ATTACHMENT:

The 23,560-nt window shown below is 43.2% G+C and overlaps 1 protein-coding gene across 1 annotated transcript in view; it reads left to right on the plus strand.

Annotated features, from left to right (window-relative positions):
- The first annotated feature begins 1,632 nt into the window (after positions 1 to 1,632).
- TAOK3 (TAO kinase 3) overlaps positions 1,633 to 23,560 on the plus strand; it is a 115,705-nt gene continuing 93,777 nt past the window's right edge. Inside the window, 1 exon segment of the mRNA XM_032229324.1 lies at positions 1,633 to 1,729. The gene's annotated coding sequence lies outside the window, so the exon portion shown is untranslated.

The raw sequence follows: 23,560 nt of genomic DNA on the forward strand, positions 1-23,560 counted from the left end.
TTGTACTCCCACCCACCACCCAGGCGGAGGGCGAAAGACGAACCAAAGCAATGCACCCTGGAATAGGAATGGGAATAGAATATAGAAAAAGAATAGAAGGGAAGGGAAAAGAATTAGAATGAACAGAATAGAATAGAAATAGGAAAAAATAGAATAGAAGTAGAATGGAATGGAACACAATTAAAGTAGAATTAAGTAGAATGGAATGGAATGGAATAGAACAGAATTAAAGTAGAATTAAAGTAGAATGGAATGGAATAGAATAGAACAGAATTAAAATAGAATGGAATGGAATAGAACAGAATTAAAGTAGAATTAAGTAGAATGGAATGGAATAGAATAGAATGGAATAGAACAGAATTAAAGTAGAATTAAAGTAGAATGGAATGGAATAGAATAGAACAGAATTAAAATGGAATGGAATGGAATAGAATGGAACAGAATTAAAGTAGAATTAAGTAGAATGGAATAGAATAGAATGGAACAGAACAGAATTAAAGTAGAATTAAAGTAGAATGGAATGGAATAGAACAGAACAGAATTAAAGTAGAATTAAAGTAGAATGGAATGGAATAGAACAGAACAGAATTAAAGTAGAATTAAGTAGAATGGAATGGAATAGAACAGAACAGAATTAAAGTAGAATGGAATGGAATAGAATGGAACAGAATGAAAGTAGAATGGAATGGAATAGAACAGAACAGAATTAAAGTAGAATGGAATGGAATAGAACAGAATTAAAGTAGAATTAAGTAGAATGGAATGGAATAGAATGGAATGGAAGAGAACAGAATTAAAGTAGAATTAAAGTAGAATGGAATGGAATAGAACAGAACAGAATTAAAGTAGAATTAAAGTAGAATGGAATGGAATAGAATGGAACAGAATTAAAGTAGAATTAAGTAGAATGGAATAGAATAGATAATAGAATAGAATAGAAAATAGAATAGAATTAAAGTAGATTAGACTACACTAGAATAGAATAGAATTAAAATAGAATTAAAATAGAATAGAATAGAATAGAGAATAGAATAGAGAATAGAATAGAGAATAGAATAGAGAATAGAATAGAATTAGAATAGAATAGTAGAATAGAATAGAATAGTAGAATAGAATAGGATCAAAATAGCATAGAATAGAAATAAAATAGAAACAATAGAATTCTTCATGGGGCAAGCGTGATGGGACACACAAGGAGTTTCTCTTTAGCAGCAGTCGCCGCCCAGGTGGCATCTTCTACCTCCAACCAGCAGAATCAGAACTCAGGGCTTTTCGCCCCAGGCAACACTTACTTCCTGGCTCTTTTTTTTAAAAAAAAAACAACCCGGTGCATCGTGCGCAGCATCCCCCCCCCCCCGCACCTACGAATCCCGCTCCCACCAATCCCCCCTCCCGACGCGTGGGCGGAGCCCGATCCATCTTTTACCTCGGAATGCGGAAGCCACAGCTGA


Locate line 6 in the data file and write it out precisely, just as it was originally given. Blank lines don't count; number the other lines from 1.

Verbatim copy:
TTGTACTCCCACCCACCACCCAGGCGGAGGGCGAAAGACGAACCAAAGCAATGCACCCTGGAATAGGAATGGGAATAGAATATAGAAAAAGAATAGAAGGGAAGGGAAAAGAATTAGAATGAACAGAATAGAATAGAAATAGGAAAAAATAGAATAGAAGTAGAATGGAATGGAACACAATTAAAGTAGAATTAAGTAGAATGGAATGGAATGGAATAGAACAGAATTAAAGTAGAATTAAAGTAGAATGGAATGGAATAGAATAGAACAGAATTAAAATAGAATGGAATGGAATAGAACAGAATTAAAGTAGAATTAAGTAGAATGGAATGGAATAGAATAGAATGGAATAGAACAGAATTAAAGTAGAATTAAAGTAGAATGGAATGGAATAGAATAGAACAGAATTAAAATGGAATGGAATGGAATAGAATGGAACAGAATTAAAGTAGAATTAAGTAGAATGGAATAGAATAGAATGGAACAGAACAGAATTAAAGTAGAATTAAAGTAGAATGGAATGGAATAGAACAGAACAGAATTAAAGTAGAATTAAAGTAGAATGGAATGGAATAGAACAGAACAGAATTAAAGTAGAATTAAGTAGAATGGAATGGAATAGAACAGAACAGAATTAAAGTAGAATGGAATGGAATAGAATGGAACAGAATGAAAGTAGAATGGAATGGAATAGAACAGAACAGAATTAAAGTAGAATGGAATGGAATAGAACAGAATTAAAGTAGAATTAAGTAGAATGGAATGGAATAGAATGGAATGGAAGAGAACAGAATTAAAGTAGAATTAAAGTAGAATGGAATGGAATAGAACAGAACAGAATTAAAGTAGAATTAAAGTAGAATGGAATGGAATAGAATGGAACAGAATTAAAGTAGAATTAAGTAGAATGGAATAGAATAGATAATAGAATAGAATAGAAAATAGAATAGAATTAAAGTAGATTAGACTACACTAGAATAGAATAGAATTAAAATAGAATTAAAATAGAATAGAATAGAATAGAGAATAGAATAGAGAATAGAATAGAGAATAGAATAGAGAATAGAATAGAATTAGAATAGAATAGTAGAATAGAATAGAATAGTAGAATAGAATAGGATCAAAATAGCATAGAATAGAAATAAAATAGAAACAATAGAATTCTTCATGGGGCAAGCGTGATGGGACACACAAGGAGTTTCTCTTTAGCAGCAGTCGCCGCCCAGGTGGCATCTTCTACCTCCAACCAGCAGAATCAGAACTCAGGGCTTTTCGCCCCAGGCAACACTTACTTCCTGGCTCTTTTTTTTAAAAAAAAAACAACCCGGTGCATCGTGCGCAGCATCCCCCCCCCCCCGCACCTACGAATCCCGCTCCCACCAATCCCCCCTCCCGACGCGTGGGCGGAGCCCGATCCATCTTTTACCTCGGAATGCGGAAGCCACAGCTGA